Create a minimal CentOS 7 Virtual Box image for Java application deployment

Published by Alexander Braun on 11 Feb 2018 - tagged with Linux, Java

When working on a server-side Java project, I usually prefer to use a virtual machine to run the application. This post shows an example how to set up a Virtual Box CentOS 7 image that can be used to deploy our applications. An image like this can also be used to install services the application requires, e.g. a MySQL database, a Kafka instance or a distributed Ignite cache. I decided to describe this task quite detailed as I will use a basic image like this for several posts in the future.

Virtual Box

The example is based on Virtual Box 5.2. In case you use Ubuntu 17.04 or 17.10 as your host system you can find an excellent installation guide here.

Create Virtual Box image

We create a new virtual machine by clicking on the new item.

Guest operating system

First, we have to provide a name for the virtual machine and the type of operating system (Linux) and the version (Red Hat 64 bit).

Create Virtual Machine

Memory size

Our virtual machine needs some RAM, let's add 4GB.


Hard disk settings

Next, we have to configure the hard disk of the guest operating system.

Add hard disk

There are several choices, but I usually use the default VDI (Virtual Disk Image) format.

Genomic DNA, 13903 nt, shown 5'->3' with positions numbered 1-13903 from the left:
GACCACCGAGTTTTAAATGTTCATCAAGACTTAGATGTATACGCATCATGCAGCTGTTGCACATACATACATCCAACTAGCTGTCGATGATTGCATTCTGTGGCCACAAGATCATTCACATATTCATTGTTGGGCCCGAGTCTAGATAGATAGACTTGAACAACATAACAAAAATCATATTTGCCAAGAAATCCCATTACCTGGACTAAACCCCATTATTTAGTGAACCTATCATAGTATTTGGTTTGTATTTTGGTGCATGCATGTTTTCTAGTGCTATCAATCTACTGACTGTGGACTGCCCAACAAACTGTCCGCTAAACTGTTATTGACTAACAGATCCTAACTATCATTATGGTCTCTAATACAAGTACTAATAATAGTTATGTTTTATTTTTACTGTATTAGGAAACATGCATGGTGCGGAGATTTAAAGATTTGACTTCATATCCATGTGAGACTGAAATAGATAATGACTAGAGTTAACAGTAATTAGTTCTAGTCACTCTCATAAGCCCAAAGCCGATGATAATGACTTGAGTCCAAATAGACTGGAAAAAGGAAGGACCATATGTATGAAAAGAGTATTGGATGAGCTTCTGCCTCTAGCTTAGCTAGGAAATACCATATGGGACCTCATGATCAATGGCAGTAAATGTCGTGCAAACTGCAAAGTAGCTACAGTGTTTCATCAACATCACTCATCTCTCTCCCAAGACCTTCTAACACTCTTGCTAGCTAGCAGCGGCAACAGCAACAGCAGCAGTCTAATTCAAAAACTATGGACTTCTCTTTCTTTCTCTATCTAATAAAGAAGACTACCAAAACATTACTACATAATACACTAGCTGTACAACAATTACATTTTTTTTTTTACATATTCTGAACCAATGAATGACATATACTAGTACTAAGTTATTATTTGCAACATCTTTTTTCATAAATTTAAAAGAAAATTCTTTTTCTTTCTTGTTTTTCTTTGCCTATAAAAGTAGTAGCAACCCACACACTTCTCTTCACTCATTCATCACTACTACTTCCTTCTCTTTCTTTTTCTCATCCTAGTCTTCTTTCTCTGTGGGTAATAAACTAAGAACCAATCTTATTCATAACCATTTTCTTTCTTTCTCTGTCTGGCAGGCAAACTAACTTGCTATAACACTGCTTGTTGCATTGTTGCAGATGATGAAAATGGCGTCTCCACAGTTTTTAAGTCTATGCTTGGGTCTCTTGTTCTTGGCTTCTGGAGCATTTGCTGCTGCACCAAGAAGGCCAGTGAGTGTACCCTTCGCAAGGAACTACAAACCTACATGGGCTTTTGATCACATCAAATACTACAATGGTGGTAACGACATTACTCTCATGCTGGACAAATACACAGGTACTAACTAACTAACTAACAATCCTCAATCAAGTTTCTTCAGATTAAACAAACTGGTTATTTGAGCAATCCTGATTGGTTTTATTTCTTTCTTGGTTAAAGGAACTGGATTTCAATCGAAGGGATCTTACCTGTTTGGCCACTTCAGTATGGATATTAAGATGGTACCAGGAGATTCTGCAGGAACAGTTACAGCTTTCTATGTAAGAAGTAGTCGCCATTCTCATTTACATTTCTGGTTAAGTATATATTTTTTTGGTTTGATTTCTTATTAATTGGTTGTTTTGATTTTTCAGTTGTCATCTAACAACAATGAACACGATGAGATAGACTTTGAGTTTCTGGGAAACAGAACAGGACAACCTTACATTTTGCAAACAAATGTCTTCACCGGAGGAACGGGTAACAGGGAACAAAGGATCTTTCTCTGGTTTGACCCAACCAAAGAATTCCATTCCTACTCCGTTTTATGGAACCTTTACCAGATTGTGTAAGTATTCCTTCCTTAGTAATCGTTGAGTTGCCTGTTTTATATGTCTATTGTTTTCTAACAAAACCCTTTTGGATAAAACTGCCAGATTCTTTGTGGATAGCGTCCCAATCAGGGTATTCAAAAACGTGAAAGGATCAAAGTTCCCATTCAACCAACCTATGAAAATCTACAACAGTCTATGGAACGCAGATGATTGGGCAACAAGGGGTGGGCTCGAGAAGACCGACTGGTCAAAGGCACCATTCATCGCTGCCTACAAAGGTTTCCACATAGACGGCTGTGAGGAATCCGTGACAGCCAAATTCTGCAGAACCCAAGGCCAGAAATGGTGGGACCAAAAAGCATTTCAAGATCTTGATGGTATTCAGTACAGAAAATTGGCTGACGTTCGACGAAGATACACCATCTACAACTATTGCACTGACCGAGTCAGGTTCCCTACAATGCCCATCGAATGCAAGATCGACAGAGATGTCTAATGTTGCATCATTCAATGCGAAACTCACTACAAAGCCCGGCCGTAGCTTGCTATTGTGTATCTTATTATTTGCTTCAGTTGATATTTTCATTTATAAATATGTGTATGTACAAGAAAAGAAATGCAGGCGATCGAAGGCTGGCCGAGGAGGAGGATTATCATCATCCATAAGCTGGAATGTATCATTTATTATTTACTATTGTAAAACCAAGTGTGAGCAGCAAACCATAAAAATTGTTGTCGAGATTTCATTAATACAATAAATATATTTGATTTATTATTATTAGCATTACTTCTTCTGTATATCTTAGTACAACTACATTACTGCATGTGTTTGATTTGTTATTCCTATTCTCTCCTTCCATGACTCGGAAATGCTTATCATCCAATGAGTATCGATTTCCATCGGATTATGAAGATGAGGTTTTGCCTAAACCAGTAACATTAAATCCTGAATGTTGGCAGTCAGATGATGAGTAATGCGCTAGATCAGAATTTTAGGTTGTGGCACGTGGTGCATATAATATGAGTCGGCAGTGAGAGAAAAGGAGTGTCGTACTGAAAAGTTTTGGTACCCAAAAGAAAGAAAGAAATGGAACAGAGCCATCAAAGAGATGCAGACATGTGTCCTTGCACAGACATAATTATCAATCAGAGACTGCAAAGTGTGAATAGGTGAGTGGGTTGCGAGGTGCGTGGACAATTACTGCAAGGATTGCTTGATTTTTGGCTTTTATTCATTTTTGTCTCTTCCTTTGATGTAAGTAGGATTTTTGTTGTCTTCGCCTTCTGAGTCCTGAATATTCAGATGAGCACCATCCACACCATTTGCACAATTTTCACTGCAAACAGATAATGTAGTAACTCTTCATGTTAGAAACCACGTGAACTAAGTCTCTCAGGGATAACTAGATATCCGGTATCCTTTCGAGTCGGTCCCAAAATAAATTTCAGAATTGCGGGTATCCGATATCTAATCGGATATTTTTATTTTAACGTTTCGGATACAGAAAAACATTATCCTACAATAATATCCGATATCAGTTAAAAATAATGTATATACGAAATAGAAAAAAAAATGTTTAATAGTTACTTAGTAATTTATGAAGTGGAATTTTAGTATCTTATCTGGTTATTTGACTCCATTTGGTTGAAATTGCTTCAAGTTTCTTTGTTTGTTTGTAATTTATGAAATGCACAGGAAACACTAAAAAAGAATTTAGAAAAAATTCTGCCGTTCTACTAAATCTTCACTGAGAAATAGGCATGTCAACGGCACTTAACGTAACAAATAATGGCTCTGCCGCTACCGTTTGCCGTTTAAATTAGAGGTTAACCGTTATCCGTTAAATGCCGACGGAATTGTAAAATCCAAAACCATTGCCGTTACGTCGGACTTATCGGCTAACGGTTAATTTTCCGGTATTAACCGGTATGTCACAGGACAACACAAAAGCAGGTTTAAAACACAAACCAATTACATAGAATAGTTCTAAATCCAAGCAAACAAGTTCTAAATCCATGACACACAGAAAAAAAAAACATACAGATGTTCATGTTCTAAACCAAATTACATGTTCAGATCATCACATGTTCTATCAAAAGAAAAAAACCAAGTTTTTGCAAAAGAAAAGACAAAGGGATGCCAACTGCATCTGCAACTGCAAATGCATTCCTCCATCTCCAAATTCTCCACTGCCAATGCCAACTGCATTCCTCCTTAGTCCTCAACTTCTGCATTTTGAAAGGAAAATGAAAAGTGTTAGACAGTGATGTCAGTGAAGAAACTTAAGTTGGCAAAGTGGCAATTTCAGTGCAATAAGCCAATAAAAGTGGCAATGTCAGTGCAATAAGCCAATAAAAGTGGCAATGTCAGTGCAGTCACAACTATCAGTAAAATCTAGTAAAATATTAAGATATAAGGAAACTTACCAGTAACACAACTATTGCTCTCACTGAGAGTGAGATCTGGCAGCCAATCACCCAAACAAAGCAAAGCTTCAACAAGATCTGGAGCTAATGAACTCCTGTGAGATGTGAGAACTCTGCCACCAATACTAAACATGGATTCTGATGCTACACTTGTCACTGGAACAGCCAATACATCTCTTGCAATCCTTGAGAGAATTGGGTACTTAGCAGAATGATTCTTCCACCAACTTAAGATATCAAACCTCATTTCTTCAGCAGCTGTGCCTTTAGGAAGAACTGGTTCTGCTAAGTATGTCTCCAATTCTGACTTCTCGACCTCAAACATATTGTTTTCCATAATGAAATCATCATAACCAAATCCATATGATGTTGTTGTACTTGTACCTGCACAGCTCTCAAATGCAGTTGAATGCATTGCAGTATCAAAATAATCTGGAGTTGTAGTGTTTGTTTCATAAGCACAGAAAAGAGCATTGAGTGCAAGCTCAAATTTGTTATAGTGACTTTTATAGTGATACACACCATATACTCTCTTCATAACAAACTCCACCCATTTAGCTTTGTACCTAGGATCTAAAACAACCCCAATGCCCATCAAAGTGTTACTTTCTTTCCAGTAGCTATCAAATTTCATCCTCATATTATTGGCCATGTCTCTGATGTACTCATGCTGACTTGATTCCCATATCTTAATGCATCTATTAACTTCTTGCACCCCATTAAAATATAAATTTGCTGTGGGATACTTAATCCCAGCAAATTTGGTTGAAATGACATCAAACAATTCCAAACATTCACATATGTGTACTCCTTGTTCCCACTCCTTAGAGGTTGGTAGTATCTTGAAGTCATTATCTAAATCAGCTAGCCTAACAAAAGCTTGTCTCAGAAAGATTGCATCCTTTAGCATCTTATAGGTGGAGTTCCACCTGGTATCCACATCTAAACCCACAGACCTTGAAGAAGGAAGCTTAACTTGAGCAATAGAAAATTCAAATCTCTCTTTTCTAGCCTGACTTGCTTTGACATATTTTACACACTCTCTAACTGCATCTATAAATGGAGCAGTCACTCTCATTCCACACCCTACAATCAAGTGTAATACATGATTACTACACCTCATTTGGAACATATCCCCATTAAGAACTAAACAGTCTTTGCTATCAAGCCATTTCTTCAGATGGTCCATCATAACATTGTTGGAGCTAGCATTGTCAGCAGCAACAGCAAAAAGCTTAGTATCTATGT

Select VDI

In the next step, we have to decide if we want to use a "dynamically allocated" or "fixed size" hard disk file. I usually choose "dynamically allocated" as this initially takes less disk space. It can be slightly slower at runtime, but you probably won't notice it unless you use the image for any kind of performance tests that require a lot of IO.

Select dynamically allocated

And finally, we have to set the file location and maximum size of the hard disk file. For most server-side applications 40 GB is more than enough.

Select 40GB

Additional virtual machine settings

Per default Virtual Box only assigns 1 CPU core to the virtual machine. I usually set this value to at least 2 CPU cores.

Select 2 Cores

As we are going to install CentOS 7, we add the CentOS 7 minimal iso file as a virtual cd ROM.

Add CentOS 7 image

Additionally, we have to configure the network interface to use. I usually create a Bridged Adapter as in this case the virtual machine gets its own IP address and can be accessed from the guest, other virtual machines and even other computers in your network.